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What is Hendra virus?

Article ID: 490
Last updated: 02 Feb, 2017
Revision: 4
Views: 6854

Hendra virus (HeV) occurs naturally in flying foxes where it appears to cause little or no signs of illness. For reasons not completely understood at present, at times the virus is shed in flying fox body secretions including urine, faeces, saliva and birthing fluids. Horses can become infected by HeV if they ingest or inhale these contaminated body secretions.

Clinical signs in sick horses are variable but usually they develop a fever and appear unwell. There is usually respiratory distress with nasal discharge and sometimes neurological signs such as twitching, circling, and unsteadiness are seen. Although flying fox secretions are the most common means of horse infection, horse to horse infection also appears to occur.

Humans become infected from handling infected horses without using protective equipment. There is no evidence that there is direct flying fox to human infection. The disease is extremely rare but has a mortality rate of at least 50%.

A dog on a property with infected horses tested positive for HeV antibodies for the first time. It is thought that the dog became infected from the horses. There is currently no evidence that dogs can transmit the disease to humans.

A vaccine has been developed to protect horses from Hendra disease. If horses do not develop the disease then they are unable to pass it on to humans. The vaccination protocol involves an initial two doses and then an annual booster. There are no vaccines available to protect humans directly.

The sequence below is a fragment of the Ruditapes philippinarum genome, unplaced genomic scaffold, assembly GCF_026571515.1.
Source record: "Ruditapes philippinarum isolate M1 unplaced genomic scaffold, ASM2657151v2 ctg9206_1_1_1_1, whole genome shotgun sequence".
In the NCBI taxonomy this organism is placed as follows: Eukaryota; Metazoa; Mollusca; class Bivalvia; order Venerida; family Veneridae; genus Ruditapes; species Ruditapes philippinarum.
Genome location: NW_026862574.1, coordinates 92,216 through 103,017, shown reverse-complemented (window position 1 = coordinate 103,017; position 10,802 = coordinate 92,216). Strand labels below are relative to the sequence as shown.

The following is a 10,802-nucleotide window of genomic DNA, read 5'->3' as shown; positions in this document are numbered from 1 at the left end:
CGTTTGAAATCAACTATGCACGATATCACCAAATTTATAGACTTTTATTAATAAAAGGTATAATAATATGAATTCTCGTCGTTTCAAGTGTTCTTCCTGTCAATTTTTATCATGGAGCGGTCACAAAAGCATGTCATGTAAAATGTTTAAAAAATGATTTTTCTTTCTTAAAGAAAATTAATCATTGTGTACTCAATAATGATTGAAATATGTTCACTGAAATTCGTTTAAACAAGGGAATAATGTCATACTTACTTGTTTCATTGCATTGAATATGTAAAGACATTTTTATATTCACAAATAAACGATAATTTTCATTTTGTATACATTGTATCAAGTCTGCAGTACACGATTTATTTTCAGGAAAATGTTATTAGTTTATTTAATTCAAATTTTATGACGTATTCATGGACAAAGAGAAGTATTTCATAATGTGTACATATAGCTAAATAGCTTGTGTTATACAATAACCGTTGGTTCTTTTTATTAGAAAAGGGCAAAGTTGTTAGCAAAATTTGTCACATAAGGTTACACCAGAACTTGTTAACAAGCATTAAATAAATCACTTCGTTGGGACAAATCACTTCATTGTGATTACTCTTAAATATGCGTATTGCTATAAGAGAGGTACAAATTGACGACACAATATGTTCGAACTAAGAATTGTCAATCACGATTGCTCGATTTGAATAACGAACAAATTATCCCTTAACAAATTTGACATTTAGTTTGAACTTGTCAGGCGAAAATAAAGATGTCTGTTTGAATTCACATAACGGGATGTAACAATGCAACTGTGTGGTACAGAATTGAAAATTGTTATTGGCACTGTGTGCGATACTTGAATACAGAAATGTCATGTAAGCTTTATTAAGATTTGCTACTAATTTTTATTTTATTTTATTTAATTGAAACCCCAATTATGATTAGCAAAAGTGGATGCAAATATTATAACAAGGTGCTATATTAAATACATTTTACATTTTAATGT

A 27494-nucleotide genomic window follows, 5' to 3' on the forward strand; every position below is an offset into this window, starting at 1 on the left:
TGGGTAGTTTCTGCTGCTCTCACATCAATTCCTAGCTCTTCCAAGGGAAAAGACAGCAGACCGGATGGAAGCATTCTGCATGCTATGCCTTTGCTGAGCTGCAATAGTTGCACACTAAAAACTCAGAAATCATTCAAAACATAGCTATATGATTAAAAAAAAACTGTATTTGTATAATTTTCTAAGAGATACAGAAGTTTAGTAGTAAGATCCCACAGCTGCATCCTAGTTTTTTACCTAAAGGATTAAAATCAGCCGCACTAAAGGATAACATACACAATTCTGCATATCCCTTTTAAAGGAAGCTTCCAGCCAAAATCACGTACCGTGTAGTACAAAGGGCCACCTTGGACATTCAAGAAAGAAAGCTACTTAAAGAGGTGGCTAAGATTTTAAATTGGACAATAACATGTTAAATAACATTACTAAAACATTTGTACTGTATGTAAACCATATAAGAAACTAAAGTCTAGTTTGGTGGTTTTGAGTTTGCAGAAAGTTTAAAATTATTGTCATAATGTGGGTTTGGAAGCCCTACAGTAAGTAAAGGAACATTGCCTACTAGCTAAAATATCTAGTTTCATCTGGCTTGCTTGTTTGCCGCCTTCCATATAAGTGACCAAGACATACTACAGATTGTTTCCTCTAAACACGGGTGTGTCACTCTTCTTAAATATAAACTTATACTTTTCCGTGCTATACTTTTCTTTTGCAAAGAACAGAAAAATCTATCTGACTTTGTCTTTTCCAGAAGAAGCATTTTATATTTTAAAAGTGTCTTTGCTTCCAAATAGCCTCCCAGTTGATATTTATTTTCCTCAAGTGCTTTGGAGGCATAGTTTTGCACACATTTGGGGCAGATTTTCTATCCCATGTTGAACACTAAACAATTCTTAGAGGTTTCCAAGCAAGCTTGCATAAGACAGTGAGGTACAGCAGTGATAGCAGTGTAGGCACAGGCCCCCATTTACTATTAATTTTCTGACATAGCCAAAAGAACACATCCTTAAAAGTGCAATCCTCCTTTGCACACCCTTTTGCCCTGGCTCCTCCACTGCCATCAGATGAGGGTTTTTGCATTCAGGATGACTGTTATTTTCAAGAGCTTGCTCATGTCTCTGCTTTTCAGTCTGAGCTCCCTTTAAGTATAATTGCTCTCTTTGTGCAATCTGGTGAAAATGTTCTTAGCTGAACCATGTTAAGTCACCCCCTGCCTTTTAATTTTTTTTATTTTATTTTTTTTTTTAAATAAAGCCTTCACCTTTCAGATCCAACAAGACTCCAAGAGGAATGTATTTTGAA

The RSPCA strongly supports the vaccination of all horses in areas at risk of Hendra disease. If a horse is unvaccinated most veterinarians will not treat the horse until an exclusion blood test has been carried out to show the horse does not have Hendra disease. The results of the exclusion test can take 24-48 hours to be available and in that time the untreated horse may deteriorate and suffer unalleviated symptoms.

All persons interacting with horses should take steps to protect themselves from the potential risk of coming into contact with the Hendra virus. For the latest information on Hendra virus, the vaccine and advice on these protective steps please visit the Biosecurity Queensland website: https://www.daf.qld.gov.au/animal-industries/animal-health-and-diseases/a-z-list/hendra-virus

This website provides general information which must not be relied upon or regarded as a substitute for specific professional advice, including veterinary advice. We make no warranties that the website is accurate or suitable for a person's unique circumstances and provide the website on the basis that all persons accessing the website responsibly assess the relevance and accuracy of its content.
Also read
document Are bats (flying foxes) dangerous to my horse?
document Do bats (flying foxes) pose a risk to my dog?
document Should flying foxes be culled or dispersed to protect horses against Hendra virus?

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